That is, the present invention has developed a method for producing novel titanium nitride-base sinteredalloys suitable for high speed continuous cutting, which comprises mixing carbon with a basic powdery raw material mixture composed of 65-95% by weight of TiN, not more than 50% by weight (not more than one-half) of the amount of the TiN being capable of being replaced by at least one of TiC, WC and TaC, 2-20% by weight of Mo and/or Mo2 C and 3-15% by weight of at least one iron family metal, the mixing amount of said carbon being 0.2-6.8 by weight based on 100 parts by weight of TiN contained in said basic raw material mixture, molding the resulting mixture and sintering the molded article.

The following examples are given for the purpose of illustration of this invention and are not intended as limitations thereof.

EXAMPLE 1

TiN, Mo2 C, Ni, Co and Mo, each of which had an average particle size of about 1.2 μ and was commercially available as a raw material for sintered alloy used in cutting tools, and acetylene black of 98% purity were mixed in the mixing ratio shown in the following Table 1. In this mixing, the amount of acetylene black was set to 3 parts by weight based on 100 parts by weight of TiN. The resulting mixture was mixed and pulverized in a wet process for about 40 hours in a conventional manner by means of a stainless steel ball mill provided with cemented carbide balls. The mixture after pulverized had an average particle size of 0.6-0.8 μ. The mixture was press-molded, and the molded article was sintered at 1,550-1,730 C for 30 minutes under vacuum to obtain a sintered alloy tip for cutting tool. The transverse rupture strength and hardness of the tip were measured. Further, another sintered alloy tip for cutting tools was prepared under the same conditions as described above, and the tip was polished into dimensions of a length of 12.7 mm, a width of 12.7 mm and a thickness of 4.8 mm (R=0.8 mm), and the following machinability test by the tip was effected. The obtained results are shown in Table 1.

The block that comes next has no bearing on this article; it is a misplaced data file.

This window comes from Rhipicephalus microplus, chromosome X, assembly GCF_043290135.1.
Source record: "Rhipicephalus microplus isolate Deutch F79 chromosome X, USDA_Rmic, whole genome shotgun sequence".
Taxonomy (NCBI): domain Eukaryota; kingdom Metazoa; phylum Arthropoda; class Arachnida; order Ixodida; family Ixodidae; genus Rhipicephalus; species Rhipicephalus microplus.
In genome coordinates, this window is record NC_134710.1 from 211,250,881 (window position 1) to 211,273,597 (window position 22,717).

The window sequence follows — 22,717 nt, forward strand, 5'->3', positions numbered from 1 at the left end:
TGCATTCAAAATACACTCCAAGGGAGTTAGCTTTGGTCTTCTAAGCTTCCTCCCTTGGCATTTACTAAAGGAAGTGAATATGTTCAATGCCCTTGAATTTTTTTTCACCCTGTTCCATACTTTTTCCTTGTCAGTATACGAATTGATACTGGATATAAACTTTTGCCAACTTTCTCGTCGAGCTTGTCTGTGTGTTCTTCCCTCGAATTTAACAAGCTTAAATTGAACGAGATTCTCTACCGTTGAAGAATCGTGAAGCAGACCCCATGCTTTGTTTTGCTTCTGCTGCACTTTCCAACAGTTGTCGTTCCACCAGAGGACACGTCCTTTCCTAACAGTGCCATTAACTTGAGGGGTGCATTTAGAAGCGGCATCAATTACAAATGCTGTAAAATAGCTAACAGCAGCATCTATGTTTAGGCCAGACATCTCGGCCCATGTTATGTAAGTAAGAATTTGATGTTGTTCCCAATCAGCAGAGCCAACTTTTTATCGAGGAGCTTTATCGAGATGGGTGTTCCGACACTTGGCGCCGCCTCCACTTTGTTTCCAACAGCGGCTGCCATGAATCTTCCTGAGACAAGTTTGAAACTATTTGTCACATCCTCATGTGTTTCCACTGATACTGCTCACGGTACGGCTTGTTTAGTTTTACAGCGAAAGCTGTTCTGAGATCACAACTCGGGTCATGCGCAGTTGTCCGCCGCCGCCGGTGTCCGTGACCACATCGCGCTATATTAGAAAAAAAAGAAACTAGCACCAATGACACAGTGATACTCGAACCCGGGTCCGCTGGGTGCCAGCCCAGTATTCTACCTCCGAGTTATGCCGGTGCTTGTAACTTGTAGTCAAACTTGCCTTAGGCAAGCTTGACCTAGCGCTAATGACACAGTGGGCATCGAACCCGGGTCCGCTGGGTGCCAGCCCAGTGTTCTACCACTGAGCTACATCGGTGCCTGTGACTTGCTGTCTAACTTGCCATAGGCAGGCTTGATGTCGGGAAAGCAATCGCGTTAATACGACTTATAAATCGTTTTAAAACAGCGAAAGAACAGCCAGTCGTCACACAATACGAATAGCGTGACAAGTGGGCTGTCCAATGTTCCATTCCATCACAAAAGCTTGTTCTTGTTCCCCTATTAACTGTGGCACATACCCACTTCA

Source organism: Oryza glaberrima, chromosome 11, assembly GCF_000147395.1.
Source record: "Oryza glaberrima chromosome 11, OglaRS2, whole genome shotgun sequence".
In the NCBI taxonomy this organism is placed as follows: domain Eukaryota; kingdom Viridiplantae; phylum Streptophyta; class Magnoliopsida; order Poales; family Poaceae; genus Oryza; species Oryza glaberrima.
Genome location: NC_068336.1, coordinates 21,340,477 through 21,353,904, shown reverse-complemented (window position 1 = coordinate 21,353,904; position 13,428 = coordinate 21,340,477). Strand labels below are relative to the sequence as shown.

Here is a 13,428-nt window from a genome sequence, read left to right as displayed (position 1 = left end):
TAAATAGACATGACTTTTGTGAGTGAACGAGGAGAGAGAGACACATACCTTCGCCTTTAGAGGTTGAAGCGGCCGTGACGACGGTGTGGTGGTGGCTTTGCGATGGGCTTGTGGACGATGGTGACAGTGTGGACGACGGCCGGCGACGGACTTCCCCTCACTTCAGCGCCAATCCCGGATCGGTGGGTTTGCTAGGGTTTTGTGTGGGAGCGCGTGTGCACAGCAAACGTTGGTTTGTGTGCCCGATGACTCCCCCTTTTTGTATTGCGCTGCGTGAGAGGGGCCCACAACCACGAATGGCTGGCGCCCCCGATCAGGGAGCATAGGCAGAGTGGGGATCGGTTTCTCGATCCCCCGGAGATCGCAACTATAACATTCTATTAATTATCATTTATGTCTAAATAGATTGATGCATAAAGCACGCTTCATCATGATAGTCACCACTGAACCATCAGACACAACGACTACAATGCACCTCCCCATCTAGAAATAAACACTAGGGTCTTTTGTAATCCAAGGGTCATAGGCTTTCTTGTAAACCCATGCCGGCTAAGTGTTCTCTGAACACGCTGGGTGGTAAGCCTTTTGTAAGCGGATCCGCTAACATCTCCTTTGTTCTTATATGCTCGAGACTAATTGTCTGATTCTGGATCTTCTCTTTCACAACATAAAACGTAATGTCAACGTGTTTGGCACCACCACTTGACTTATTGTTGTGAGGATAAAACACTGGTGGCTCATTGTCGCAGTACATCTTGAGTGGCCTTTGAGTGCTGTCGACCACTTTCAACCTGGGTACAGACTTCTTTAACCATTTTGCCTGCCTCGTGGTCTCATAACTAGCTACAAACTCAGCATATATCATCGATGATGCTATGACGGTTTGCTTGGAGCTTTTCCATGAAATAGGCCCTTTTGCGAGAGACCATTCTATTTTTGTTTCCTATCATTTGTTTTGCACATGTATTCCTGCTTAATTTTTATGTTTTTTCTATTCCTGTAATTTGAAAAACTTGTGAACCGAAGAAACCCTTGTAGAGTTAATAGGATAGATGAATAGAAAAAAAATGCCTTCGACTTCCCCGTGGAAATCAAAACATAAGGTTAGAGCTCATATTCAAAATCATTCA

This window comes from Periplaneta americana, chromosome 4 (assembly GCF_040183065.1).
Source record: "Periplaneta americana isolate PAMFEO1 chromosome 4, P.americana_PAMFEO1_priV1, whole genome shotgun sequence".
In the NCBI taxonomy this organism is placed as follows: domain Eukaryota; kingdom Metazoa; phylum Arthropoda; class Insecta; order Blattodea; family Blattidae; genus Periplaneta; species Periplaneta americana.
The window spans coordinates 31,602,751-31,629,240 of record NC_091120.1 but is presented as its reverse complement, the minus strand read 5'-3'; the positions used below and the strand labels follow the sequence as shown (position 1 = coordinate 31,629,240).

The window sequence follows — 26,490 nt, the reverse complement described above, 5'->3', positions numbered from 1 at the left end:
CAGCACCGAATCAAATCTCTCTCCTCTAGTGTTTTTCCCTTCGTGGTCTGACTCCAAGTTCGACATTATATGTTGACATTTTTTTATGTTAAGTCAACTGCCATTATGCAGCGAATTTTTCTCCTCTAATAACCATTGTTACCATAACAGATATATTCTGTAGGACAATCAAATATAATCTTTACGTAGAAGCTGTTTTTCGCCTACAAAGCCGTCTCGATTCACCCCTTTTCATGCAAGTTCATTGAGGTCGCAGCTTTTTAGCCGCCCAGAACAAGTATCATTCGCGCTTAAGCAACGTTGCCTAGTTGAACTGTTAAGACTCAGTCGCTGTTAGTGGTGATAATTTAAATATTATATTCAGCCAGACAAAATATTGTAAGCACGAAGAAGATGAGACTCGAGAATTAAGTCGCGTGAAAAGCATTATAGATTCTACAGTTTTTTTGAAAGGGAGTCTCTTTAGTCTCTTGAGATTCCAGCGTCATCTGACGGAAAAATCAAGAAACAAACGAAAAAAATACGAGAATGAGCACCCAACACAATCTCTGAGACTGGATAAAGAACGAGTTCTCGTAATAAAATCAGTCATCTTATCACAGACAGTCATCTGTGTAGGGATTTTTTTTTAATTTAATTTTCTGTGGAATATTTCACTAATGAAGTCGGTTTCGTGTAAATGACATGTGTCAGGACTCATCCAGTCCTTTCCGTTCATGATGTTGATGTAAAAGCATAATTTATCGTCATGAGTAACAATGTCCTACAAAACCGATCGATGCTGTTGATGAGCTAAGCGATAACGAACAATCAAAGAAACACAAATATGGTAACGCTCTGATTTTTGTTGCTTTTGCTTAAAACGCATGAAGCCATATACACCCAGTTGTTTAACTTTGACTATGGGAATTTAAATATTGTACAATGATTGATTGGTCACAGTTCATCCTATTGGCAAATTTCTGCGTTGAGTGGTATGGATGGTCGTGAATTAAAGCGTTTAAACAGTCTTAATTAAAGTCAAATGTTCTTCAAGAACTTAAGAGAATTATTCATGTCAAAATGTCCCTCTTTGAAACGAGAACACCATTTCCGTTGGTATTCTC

______________________________________Machinability testRod of cast iron FC-20               Continuous cuttingCutting velocity    180 m/min.Depth of cut        1.0 mmFeed                0.31 mm/rev.Cutting time        60 minutes______________________________________